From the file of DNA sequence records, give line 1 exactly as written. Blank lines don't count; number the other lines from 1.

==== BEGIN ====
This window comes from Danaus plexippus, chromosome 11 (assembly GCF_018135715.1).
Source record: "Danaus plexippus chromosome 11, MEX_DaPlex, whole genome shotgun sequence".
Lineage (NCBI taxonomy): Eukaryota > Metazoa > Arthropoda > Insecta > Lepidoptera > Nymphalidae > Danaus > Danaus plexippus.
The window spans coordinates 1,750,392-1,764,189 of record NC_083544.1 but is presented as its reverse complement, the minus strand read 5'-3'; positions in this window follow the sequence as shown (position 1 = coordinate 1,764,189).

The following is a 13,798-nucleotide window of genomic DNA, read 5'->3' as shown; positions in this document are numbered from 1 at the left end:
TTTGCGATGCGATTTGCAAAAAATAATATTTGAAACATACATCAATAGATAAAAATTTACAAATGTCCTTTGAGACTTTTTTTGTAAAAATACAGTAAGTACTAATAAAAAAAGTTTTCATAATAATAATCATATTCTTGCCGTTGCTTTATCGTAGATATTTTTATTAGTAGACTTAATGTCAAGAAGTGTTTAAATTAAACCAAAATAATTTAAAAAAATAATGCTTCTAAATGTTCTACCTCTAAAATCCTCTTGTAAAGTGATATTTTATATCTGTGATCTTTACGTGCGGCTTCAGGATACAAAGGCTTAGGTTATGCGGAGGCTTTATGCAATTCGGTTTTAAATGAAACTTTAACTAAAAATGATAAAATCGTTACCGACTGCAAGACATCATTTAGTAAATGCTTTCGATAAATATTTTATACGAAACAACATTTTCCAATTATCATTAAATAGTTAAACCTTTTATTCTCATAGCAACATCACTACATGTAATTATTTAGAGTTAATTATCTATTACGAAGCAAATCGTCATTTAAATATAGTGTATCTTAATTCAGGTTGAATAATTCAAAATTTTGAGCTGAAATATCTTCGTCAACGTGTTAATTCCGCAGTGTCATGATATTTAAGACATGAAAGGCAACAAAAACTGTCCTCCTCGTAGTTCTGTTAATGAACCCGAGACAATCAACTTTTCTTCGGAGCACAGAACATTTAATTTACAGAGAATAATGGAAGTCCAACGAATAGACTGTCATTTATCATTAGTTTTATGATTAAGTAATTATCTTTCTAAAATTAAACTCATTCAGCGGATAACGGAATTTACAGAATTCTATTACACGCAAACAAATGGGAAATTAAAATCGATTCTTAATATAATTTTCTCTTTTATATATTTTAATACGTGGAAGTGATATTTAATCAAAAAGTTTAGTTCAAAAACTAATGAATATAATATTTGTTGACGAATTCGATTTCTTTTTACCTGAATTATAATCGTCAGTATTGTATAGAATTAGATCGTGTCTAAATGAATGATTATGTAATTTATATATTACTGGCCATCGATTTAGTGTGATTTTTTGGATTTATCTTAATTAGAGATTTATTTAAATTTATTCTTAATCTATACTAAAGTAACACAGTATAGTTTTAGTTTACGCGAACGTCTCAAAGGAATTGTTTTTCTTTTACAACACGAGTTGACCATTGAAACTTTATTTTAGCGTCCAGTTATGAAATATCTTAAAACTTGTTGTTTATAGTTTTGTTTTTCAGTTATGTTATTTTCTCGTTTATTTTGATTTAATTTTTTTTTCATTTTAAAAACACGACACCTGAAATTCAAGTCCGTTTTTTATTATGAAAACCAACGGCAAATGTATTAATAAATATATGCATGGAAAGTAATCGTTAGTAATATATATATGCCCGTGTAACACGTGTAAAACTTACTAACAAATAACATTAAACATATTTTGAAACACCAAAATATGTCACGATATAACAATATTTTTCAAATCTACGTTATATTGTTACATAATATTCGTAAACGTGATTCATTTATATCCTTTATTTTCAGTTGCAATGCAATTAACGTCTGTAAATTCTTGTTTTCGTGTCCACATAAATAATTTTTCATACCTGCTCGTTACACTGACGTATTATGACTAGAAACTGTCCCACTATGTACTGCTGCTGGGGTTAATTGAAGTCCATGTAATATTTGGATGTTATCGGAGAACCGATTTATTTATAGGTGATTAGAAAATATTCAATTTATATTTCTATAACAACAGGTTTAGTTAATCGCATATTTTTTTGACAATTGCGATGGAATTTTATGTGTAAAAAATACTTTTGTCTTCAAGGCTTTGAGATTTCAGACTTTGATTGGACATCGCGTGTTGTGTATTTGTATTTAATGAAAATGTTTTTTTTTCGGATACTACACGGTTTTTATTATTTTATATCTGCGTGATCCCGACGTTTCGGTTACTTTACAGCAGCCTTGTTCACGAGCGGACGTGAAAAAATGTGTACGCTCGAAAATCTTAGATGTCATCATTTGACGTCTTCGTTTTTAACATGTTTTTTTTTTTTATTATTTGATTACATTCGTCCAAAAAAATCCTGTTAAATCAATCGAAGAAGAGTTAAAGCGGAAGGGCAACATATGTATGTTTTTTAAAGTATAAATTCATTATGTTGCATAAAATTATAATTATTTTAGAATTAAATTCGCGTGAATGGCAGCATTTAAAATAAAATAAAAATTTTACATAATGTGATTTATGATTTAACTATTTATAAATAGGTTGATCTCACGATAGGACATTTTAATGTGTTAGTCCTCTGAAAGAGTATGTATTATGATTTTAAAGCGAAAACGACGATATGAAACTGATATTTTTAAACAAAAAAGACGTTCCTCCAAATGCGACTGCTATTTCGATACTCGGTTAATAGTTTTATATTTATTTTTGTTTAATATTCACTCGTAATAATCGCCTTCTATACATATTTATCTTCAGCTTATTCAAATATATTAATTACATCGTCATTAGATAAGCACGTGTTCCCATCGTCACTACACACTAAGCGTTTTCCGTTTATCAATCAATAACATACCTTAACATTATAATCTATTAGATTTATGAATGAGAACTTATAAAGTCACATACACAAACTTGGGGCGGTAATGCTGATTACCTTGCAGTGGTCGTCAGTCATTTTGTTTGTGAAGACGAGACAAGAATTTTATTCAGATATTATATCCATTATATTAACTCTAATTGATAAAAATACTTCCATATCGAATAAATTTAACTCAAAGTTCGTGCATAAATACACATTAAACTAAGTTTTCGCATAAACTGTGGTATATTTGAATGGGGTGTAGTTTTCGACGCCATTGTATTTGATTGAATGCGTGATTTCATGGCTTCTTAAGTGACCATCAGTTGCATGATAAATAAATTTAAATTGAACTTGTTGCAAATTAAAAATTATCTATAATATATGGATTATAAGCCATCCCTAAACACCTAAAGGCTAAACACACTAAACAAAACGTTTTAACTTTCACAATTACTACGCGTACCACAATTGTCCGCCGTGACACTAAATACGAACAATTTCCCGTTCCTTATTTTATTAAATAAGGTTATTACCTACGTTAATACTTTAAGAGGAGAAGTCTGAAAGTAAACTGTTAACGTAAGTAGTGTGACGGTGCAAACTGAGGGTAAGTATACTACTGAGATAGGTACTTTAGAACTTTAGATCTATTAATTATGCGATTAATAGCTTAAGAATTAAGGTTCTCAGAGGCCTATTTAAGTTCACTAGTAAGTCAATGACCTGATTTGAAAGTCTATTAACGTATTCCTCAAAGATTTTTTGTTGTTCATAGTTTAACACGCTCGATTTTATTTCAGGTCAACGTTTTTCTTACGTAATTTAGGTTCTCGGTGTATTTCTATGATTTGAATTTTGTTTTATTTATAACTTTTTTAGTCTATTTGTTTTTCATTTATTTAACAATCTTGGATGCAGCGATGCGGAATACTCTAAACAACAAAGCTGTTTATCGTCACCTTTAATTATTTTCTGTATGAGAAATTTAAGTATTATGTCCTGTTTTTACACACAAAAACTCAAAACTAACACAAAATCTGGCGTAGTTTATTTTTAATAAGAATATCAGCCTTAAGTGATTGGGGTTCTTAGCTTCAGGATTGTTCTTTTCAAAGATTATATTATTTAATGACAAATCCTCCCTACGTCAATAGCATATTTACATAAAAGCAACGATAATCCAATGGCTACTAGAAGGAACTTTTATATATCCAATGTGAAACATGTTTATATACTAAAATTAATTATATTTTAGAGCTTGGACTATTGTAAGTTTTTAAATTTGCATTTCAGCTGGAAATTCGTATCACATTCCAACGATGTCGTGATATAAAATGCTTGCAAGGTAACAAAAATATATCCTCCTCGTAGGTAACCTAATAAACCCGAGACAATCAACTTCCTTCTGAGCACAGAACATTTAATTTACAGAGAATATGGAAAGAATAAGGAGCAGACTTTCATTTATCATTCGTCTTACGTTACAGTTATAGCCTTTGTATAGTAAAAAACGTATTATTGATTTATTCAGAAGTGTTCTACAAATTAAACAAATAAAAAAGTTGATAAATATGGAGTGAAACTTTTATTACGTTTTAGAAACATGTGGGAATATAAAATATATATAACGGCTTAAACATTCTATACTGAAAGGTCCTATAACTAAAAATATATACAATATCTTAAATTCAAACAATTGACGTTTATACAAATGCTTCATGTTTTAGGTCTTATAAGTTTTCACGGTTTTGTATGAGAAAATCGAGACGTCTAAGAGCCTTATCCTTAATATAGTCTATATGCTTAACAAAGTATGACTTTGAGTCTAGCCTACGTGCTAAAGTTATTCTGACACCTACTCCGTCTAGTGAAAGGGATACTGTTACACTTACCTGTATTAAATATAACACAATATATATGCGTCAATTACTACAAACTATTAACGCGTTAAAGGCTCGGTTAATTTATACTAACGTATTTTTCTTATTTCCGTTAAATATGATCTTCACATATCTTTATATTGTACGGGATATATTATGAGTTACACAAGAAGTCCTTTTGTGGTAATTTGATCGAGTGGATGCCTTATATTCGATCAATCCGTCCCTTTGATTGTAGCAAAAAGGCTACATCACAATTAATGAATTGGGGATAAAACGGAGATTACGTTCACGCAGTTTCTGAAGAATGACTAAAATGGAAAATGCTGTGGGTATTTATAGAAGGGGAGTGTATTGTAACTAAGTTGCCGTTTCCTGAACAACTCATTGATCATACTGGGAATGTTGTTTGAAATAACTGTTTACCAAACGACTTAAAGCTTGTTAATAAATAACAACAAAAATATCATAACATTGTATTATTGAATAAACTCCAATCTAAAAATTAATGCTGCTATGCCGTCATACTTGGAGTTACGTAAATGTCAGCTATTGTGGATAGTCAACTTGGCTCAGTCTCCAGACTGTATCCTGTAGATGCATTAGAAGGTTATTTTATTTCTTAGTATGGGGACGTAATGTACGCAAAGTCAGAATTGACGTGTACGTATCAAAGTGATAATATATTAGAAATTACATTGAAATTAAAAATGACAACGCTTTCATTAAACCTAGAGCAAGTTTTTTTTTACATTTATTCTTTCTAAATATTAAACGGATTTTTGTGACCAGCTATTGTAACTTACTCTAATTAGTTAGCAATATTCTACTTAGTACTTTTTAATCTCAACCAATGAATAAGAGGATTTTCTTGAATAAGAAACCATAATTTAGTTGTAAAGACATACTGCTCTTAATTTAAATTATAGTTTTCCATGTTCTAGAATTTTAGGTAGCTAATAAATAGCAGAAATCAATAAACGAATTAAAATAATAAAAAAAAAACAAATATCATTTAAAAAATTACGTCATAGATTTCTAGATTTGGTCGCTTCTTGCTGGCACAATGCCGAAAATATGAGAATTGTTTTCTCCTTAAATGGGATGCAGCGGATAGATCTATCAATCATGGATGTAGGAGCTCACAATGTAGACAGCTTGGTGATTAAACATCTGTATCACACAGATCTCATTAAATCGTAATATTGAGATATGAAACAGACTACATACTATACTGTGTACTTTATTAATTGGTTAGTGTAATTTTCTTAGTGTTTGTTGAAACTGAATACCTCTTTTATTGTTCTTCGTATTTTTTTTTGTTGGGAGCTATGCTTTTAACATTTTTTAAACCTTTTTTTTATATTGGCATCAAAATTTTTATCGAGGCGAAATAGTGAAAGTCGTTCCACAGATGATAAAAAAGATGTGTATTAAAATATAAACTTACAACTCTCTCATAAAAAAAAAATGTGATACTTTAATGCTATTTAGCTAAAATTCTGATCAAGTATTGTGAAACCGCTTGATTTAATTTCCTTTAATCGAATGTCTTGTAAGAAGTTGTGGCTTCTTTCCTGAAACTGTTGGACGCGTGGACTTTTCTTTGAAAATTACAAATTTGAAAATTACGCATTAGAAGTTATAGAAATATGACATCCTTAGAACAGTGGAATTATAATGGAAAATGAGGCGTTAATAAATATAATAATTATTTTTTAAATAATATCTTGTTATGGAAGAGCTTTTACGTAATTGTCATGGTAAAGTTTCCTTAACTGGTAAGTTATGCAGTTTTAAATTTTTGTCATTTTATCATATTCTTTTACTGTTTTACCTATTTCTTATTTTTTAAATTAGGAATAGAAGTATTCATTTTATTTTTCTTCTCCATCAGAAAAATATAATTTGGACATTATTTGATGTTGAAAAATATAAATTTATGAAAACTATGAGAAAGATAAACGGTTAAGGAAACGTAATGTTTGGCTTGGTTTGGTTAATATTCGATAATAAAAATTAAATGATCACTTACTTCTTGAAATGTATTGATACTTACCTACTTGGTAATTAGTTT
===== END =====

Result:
This window comes from Danaus plexippus, chromosome 11 (assembly GCF_018135715.1).